Monday, May 3, 2010

Joe's, Tomatoes, or Saltgrass

For some reason Matt and Rita didn't want grilled brats Saturday night. So I began driving. "Where are you taking us?" Matt asks. Repeatedly. I respond: not Vietnamese (we'll drive by one Pho), not Chinese (we'll drive by four of them), not Japanese (past one), not Mexican (by one that used to be right there)...

When we get to another "there," you'll have a choice of one of three (not four). "Saltgrass," Rita guesses. Correct. Or Joe's Crab Shack. Or Sweet Tomatoes. (But not Pappadeaux -- costs more than I want to spend this time.) Rita is OK with any of the three. Matt claims to have never been to Saltgrass. SG it is.

Fortunately, there's a handicap space only a few steps from the door; placard is hung. Enter, party-of-three, booth. Terrific!

Beverage? Matt chooses Shiner Bock. Rita and I parley... Beringer White Zin. (I usually prefer Merlot, but Rita likes fruity.)

In retrospect, this is Matt's 23rd birthday dinner with M & D, as I'm out-of-town (actually out-of-country) on the 14th.

We pass on an appetizer - my experience is that I'm "full" before the entree if we get the stuffed mushrooms or fried onions or ....

The nice thing about Beringer's White Zin is that it is not too fruity.

Matt orders what I pondered... prime rib. But, I know it's too much for me to eat.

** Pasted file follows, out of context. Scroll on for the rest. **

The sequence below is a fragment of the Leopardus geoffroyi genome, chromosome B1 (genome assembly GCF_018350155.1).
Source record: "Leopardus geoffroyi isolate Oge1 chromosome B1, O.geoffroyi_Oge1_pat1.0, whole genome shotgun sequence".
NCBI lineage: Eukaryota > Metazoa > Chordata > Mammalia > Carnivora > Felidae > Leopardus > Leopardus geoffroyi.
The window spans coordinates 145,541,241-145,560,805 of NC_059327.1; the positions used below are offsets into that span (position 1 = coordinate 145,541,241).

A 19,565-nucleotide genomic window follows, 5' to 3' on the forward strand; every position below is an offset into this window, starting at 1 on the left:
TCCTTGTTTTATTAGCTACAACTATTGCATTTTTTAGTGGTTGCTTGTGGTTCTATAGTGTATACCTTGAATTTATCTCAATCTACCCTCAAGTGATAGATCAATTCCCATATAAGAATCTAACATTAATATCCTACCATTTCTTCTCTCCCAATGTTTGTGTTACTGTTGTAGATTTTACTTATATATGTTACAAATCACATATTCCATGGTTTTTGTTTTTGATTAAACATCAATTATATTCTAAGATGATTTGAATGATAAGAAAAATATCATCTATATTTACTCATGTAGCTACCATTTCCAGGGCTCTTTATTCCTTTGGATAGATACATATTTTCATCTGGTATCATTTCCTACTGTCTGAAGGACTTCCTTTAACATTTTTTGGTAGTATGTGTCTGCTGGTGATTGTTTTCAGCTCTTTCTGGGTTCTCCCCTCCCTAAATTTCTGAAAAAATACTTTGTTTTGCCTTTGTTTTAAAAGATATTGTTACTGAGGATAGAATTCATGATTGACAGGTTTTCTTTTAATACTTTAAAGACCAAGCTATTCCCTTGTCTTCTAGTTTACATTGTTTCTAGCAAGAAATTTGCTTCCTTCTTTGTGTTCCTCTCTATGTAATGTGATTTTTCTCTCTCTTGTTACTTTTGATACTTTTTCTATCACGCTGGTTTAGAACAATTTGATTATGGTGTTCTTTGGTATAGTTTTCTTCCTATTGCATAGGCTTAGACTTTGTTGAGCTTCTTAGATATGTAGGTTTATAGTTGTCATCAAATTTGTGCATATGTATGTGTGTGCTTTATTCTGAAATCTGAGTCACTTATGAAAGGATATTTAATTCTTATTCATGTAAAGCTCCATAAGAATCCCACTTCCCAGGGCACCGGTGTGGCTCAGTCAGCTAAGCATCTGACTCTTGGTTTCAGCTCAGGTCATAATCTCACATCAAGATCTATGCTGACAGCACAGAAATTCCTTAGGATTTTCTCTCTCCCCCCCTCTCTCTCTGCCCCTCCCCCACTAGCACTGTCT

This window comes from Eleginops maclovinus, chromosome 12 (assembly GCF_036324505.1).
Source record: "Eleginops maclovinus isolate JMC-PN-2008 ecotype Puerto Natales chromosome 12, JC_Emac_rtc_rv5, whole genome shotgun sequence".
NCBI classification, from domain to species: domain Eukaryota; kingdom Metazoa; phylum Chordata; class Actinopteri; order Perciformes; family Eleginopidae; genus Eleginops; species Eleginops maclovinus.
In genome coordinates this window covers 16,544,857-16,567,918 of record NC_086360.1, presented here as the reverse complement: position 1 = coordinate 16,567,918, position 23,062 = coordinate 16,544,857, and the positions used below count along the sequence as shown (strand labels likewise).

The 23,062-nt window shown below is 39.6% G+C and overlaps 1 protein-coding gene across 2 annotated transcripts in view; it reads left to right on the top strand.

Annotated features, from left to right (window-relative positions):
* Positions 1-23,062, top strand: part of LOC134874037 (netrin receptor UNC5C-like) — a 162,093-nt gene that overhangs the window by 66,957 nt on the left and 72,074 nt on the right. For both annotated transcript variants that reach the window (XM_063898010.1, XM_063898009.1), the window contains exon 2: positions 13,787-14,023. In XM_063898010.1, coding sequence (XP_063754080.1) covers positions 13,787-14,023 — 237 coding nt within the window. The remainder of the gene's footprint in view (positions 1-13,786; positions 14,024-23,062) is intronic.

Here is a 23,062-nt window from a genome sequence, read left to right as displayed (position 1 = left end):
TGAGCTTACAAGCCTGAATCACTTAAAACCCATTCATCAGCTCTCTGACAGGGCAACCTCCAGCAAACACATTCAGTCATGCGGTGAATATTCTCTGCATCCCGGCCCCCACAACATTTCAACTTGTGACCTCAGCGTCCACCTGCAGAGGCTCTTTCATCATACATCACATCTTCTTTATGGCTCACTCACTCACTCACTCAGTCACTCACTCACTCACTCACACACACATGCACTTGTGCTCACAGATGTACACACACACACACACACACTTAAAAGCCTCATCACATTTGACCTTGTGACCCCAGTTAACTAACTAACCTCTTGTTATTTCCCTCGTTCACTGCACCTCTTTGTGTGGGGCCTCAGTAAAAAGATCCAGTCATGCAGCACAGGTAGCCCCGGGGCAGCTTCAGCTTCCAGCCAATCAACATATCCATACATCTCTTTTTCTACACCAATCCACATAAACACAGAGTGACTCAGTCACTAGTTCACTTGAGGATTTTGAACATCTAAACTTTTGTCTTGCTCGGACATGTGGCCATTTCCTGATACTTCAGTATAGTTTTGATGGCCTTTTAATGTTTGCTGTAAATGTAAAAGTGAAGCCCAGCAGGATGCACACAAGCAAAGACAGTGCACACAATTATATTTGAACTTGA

Rita and I each order the steak-and-shrimp special. She gets it with coconut shrimp, medium steak, sweet potato and salad. I go for grilled shrimp, medium rare steak, baked, loaded potato, and baked-potato soup. (That's a lot of potato; I would have liked the salad and veggies, but need to avoid vitamin K.)

The restaurant is full tonight, but there doesn't seem to be too long a wait for the folks coming in after us. Service is efficient (used dishes are removed promptly), but the arrival of drinks and each of the two courses is leisurely. The server who brings the main course forgets to provide requested steak sauces, but the assigned server brings the Heinz 57 (my preference) and A-1 (Rita's) as soon as we request them of her.

I've eaten at Saltgrass in Houston a few times, but none of those times was it as busy as this Westminster, CO, location this time and our previous visits. Why? We talk about it and realize that suburban Denver doesn't have that many medium-price steak places. There's Outback, with several locations, Lone Star, Texas Roadhouse, and the Keg (pricy Canadian) near Mills. Otherwise, there are the neighborhood chains with a only few steaks on the menu: Applebees, Mimi's, and the sports bars.

My grilled shrimp was served kabob style, without the skewer. I found myself attqcking the shrimp and veggies first. Rita enjoyed her coconut shrimp, too. Matt cleaned his plate (what's an ex-football player to do?) I could eat only half the six-ounce steak and didn't even touch the loaded potato. Rita, too, wanted a take-home box, too.

No room for dessert, either.

Visit Saltgrass again? Yes. I like the quality of the food and the service better than Outback or even the pricier Keg.

But, it would be nice if some local restauranteer started up a good northwest suburban place with Colorado beef, maybe supplemented by bison and elk -- sort of a Ted's without Ted or Ted's prices.

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